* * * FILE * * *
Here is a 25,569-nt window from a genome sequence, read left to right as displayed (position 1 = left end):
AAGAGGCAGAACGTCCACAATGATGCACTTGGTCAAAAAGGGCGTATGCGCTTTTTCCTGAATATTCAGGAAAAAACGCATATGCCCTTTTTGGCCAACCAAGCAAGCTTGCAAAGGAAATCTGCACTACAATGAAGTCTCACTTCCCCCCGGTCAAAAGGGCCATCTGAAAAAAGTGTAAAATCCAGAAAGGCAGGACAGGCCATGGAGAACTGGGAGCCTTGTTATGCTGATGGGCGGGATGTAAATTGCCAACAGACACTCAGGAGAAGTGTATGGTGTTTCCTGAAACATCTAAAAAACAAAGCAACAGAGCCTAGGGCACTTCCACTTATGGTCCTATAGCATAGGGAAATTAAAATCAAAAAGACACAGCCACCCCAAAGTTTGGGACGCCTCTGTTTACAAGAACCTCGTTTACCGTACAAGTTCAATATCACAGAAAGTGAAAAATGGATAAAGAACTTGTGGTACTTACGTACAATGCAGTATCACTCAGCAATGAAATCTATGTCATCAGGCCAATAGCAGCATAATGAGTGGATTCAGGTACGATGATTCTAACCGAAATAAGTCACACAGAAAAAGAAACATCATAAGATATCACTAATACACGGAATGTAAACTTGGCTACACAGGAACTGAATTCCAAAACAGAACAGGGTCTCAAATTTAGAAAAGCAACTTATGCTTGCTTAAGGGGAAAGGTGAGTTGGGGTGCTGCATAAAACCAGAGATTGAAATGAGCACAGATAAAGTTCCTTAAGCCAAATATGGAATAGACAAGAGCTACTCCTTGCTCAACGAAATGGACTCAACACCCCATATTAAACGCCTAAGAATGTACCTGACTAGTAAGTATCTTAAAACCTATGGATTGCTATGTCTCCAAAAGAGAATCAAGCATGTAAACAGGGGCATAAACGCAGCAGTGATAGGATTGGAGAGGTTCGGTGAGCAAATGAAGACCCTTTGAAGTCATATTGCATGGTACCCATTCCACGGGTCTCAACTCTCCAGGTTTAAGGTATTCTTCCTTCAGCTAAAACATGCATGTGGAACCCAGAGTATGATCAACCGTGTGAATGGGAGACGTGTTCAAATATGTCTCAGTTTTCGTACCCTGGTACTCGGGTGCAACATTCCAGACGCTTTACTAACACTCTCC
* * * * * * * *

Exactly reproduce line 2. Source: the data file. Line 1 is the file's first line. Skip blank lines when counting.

AAGAGGCAGAACGTCCACAATGATGCACTTGGTCAAAAAGGGCGTATGCGCTTTTTCCTGAATATTCAGGAAAAAACGCATATGCCCTTTTTGGCCAACCAAGCAAGCTTGCAAAGGAAATCTGCACTACAATGAAGTCTCACTTCCCCCCGGTCAAAAGGGCCATCTGAAAAAAGTGTAAAATCCAGAAAGGCAGGACAGGCCATGGAGAACTGGGAGCCTTGTTATGCTGATGGGCGGGATGTAAATTGCCAACAGACACTCAGGAGAAGTGTATGGTGTTTCCTGAAACATCTAAAAAACAAAGCAACAGAGCCTAGGGCACTTCCACTTATGGTCCTATAGCATAGGGAAATTAAAATCAAAAAGACACAGCCACCCCAAAGTTTGGGACGCCTCTGTTTACAAGAACCTCGTTTACCGTACAAGTTCAATATCACAGAAAGTGAAAAATGGATAAAGAACTTGTGGTACTTACGTACAATGCAGTATCACTCAGCAATGAAATCTATGTCATCAGGCCAATAGCAGCATAATGAGTGGATTCAGGTACGATGATTCTAACCGAAATAAGTCACACAGAAAAAGAAACATCATAAGATATCACTAATACACGGAATGTAAACTTGGCTACACAGGAACTGAATTCCAAAACAGAACAGGGTCTCAAATTTAGAAAAGCAACTTATGCTTGCTTAAGGGGAAAGGTGAGTTGGGGTGCTGCATAAAACCAGAGATTGAAATGAGCACAGATAAAGTTCCTTAAGCCAAATATGGAATAGACAAGAGCTACTCCTTGCTCAACGAAATGGACTCAACACCCCATATTAAACGCCTAAGAATGTACCTGACTAGTAAGTATCTTAAAACCTATGGATTGCTATGTCTCCAAAAGAGAATCAAGCATGTAAACAGGGGCATAAACGCAGCAGTGATAGGATTGGAGAGGTTCGGTGAGCAAATGAAGACCCTTTGAAGTCATATTGCATGGTACCCATTCCACGGGTCTCAACTCTCCAGGTTTAAGGTATTCTTCCTTCAGCTAAAACATGCATGTGGAACCCAGAGTATGATCAACCGTGTGAATGGGAGACGTGTTCAAATATGTCTCAGTTTTCGTACCCTGGTACTCGGGTGCAACATTCCAGACGCTTTACTAACACTCTCC